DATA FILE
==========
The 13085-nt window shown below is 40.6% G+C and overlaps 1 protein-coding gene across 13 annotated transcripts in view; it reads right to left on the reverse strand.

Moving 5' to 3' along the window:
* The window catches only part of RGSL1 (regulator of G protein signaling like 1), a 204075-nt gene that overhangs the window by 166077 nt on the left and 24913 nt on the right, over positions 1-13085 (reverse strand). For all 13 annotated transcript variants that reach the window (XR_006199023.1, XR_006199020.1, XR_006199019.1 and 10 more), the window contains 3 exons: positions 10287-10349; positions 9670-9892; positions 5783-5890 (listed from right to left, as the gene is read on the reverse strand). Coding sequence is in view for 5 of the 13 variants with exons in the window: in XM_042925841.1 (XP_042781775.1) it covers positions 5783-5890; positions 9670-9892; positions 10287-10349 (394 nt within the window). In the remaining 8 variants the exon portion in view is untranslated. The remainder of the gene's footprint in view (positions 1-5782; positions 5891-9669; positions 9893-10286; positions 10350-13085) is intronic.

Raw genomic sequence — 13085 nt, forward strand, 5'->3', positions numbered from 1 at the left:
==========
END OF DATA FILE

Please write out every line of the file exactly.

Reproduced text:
The 13085-nt window shown below is 40.6% G+C and overlaps 1 protein-coding gene across 13 annotated transcripts in view; it reads right to left on the reverse strand.

Moving 5' to 3' along the window:
* The window catches only part of RGSL1 (regulator of G protein signaling like 1), a 204075-nt gene that overhangs the window by 166077 nt on the left and 24913 nt on the right, over positions 1-13085 (reverse strand). For all 13 annotated transcript variants that reach the window (XR_006199023.1, XR_006199020.1, XR_006199019.1 and 10 more), the window contains 3 exons: positions 10287-10349; positions 9670-9892; positions 5783-5890 (listed from right to left, as the gene is read on the reverse strand). Coding sequence is in view for 5 of the 13 variants with exons in the window: in XM_042925841.1 (XP_042781775.1) it covers positions 5783-5890; positions 9670-9892; positions 10287-10349 (394 nt within the window). In the remaining 8 variants the exon portion in view is untranslated. The remainder of the gene's footprint in view (positions 1-5782; positions 5891-9669; positions 9893-10286; positions 10350-13085) is intronic.

Raw genomic sequence — 13085 nt, forward strand, 5'->3', positions numbered from 1 at the left: